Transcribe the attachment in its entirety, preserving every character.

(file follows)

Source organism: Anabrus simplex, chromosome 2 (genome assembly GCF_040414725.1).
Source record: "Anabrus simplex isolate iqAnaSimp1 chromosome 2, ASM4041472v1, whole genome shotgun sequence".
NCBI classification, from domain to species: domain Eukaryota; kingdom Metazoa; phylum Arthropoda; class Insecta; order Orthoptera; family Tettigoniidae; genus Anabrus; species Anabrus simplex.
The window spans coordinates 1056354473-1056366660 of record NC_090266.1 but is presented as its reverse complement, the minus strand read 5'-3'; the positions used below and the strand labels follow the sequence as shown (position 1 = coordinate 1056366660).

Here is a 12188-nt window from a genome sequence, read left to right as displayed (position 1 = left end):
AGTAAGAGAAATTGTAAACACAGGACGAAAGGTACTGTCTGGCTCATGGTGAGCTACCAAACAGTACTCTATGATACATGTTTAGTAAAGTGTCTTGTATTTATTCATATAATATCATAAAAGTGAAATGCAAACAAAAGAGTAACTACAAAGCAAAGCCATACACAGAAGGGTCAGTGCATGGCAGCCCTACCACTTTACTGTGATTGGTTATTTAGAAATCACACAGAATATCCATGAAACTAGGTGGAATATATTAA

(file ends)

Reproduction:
Source organism: Anabrus simplex, chromosome 2 (genome assembly GCF_040414725.1).
Source record: "Anabrus simplex isolate iqAnaSimp1 chromosome 2, ASM4041472v1, whole genome shotgun sequence".
NCBI classification, from domain to species: domain Eukaryota; kingdom Metazoa; phylum Arthropoda; class Insecta; order Orthoptera; family Tettigoniidae; genus Anabrus; species Anabrus simplex.
The window spans coordinates 1056354473-1056366660 of record NC_090266.1 but is presented as its reverse complement, the minus strand read 5'-3'; the positions used below and the strand labels follow the sequence as shown (position 1 = coordinate 1056366660).

Here is a 12188-nt window from a genome sequence, read left to right as displayed (position 1 = left end):
AGTAAGAGAAATTGTAAACACAGGACGAAAGGTACTGTCTGGCTCATGGTGAGCTACCAAACAGTACTCTATGATACATGTTTAGTAAAGTGTCTTGTATTTATTCATATAATATCATAAAAGTGAAATGCAAACAAAAGAGTAACTACAAAGCAAAGCCATACACAGAAGGGTCAGTGCATGGCAGCCCTACCACTTTACTGTGATTGGTTATTTAGAAATCACACAGAATATCCATGAAACTAGGTGGAATATATTAA